Recently, display panels made with organic light emitting diodes (OLEDs) have become commercially available. These display panels are comprised of pixels that use an electrical circuit to control the emission of light from a thin film of organic electroluminescent material (see Geffroy, le Roy, & Prat, 2006, for review). OLED technology has many promising properties for vision research: self-emitting pixels, fast response times, wide color gamut, and high contrast. Recent full color, large display panels comprised of OLED pixels have overcome issues such as color lifetime and power consumption sufficiently well for commercial applications (Lee & Song, 2012; Lee et al., 2013; Singh, Narayanan Unni, & Solanki, 2012). However, the pros and cons of commercially available OLED display panels and drivers for vision research are not well known. The goal of the current report is to serve as an entry point for researchers interested in using OLED displays to create visual stimuli for experiments. We report measurements of the luminance, spectral, spatial, and temporal properties of two commercially available OLED displays. Another recent report (Ito, Ogawa, & Sunaga, 2013) describes the evaluation of the one of the models assessed here (Sony Trimaster EL PVM-2541). The present results corroborate and extend Ito et al.'s (2013) measurements on the PVM-2541 monitor and provide additional measurements for the Trimaster EL BVM-F250 model.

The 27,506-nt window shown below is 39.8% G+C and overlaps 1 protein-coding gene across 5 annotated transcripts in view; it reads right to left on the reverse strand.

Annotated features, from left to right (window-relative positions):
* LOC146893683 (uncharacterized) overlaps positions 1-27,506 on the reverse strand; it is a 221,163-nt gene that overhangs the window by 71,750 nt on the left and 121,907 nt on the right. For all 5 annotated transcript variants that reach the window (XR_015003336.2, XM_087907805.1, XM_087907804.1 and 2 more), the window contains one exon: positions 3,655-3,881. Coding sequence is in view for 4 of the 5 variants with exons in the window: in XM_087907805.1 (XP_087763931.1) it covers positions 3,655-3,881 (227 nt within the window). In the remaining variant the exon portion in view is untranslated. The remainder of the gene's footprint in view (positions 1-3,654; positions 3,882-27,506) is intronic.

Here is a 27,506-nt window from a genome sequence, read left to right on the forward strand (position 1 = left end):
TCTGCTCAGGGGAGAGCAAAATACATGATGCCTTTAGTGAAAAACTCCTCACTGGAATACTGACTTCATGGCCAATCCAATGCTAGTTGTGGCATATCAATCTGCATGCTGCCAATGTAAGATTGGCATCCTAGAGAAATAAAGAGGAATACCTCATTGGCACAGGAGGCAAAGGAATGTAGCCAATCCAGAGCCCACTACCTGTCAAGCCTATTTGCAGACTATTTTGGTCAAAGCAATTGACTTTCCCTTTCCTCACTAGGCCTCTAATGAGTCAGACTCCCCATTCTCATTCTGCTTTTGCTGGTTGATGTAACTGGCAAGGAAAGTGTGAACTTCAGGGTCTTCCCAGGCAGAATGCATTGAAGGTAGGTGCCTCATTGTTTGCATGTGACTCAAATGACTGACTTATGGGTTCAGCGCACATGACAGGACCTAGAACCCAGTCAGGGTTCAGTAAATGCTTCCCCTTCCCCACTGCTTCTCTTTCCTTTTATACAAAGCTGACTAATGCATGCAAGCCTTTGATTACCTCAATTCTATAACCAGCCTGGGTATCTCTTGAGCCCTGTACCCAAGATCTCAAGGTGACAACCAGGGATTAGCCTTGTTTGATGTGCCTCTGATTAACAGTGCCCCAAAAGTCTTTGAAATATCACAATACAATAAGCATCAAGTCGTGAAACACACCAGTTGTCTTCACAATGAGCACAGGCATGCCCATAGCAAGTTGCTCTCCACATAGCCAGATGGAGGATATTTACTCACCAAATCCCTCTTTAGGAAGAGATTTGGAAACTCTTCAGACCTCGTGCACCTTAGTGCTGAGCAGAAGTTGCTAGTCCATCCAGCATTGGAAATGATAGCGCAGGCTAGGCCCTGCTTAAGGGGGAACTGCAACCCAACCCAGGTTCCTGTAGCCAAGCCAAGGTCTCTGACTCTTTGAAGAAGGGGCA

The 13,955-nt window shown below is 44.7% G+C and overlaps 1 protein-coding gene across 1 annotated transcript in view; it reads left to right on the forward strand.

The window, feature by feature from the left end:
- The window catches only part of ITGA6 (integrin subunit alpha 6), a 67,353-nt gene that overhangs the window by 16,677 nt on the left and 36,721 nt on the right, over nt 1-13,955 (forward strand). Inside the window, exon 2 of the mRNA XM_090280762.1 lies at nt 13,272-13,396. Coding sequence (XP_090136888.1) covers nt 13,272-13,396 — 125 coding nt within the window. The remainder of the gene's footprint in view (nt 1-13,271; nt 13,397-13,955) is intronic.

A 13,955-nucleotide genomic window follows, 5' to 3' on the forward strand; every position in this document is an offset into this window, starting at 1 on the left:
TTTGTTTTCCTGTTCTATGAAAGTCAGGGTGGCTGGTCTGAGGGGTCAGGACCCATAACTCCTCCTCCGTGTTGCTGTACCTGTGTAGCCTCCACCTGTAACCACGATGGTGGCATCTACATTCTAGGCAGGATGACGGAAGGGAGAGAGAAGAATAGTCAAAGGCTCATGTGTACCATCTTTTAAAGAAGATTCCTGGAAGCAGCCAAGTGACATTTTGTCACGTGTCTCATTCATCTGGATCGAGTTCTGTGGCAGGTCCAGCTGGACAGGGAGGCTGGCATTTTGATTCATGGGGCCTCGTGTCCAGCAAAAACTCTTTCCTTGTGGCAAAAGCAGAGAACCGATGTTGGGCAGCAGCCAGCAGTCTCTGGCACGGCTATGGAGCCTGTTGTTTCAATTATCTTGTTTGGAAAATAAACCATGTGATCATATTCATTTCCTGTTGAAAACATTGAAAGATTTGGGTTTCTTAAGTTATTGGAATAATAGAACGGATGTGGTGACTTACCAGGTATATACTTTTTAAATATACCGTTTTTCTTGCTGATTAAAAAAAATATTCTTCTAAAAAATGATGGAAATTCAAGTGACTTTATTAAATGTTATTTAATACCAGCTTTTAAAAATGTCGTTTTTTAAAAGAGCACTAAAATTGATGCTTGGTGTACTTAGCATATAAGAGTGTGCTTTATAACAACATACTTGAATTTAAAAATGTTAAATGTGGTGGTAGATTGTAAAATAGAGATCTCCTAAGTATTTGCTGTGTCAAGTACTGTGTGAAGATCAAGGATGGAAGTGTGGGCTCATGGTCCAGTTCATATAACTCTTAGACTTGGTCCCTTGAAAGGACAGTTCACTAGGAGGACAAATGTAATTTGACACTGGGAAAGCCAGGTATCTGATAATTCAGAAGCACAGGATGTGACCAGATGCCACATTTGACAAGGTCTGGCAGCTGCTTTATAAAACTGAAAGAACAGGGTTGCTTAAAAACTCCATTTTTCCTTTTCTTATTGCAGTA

Methods
Displays
Assessments were performed on two Sony OLED models: the Trimaster EL BVM-F250 Master Monitor (BVM), a high-end professional video monitor for production applications, and the Trimaster EL PVM-2541 Picture Monitor (PVM), a video monitor designed for general usage (http://pro.sony.com/bbsc/ssr/cat-monitors/cat-oledmonitors/). The BVM model was controlled using the separate BKM-16R Monitor Control Unit; the PVM has controls built into the monitor. Both displays offer full HD resolution (1920 × 1080 pixels) and a 10-bit color driver and engine that work with certain video input formats. The displays have the same dimensions: 54.3 × 30.6 cm (62.3 cm diagonal). Pixels are 0.283 × 0.283 mm. As of publication, the two BVM and PVM series models that were assessed have been replaced with a next-generation set of displays, with identical model names with addition of the letter “A.” These new models are described as having identical specifications to the previous generation, but with an improvement in off-axis viewing performance. 
Computer software and hardware